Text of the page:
- TheRX10ii allows dedicated on camera flash sync speeds up to 1/4000th of a second. This is, as a certain media personality might say, “yuuuge” And this isn’t the typical “high speed sync” where the flash is basically flickering and putting out a fraction of its power, this is a full pop of flash. And even if you use a non-dedicated flash and trigger it with the hotshoe, you’ll still get an amazing sync speed of 1/1600th of a second. For you outdoor fill flash enthusiasts, your world has been rocked…you can use heavy diffusion with small strobes to get beautiful, soft fill light in bright sunlight.
- There’s now a selectable zoom speed! Since Sony really spec’ed this camera out for video, in the first version, there was a very smooth, but often painfully s-l-o-w zoom action, whether you used the rocker switch or the zoom collar on the lens. The new model thankfully has a “zoom speed” option in the menu…set the “fast” setting (it’s still not lightning fast) and you’ll be a happy camper.
- There’s an easy, heavy duty battery solution for long timelapses and event coverage. Much has been made of how the Sony NP-FW50 batteries for the A7 and RX10 series cameras are not as powerful as one might want, and how you need a few of them to get through the day. This is less of an issue with this camera than its A7 series big brothers, but if you want to run an all-night timelapse, or you have to cover hours-long events (poor you:-), you can now power this camera (as well as the mark II series of the A7s and A7r, and the RX100iv) using the USB port when you select USB Power Supply in the menu.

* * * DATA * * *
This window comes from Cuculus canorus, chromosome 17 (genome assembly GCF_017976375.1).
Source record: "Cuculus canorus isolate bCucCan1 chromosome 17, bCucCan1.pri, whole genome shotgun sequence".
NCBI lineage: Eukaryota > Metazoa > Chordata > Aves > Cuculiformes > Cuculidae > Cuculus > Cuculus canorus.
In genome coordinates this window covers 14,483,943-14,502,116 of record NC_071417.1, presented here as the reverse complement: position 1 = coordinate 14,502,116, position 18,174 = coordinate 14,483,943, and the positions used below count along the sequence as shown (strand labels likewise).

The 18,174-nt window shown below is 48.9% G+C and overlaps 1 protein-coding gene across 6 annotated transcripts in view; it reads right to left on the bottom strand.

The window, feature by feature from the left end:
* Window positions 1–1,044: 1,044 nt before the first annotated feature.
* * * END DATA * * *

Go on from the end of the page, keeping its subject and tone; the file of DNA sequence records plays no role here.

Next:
This is a big deal, because it means you can use that same battery pack that you use to recharge your smartphones on the go to run your camera…no more buying expensive battery solutions that have dummy FW-50 shaped battery modules attached to huge batteries, taking the battery compartment door off, etc. etc. This is clean and simple.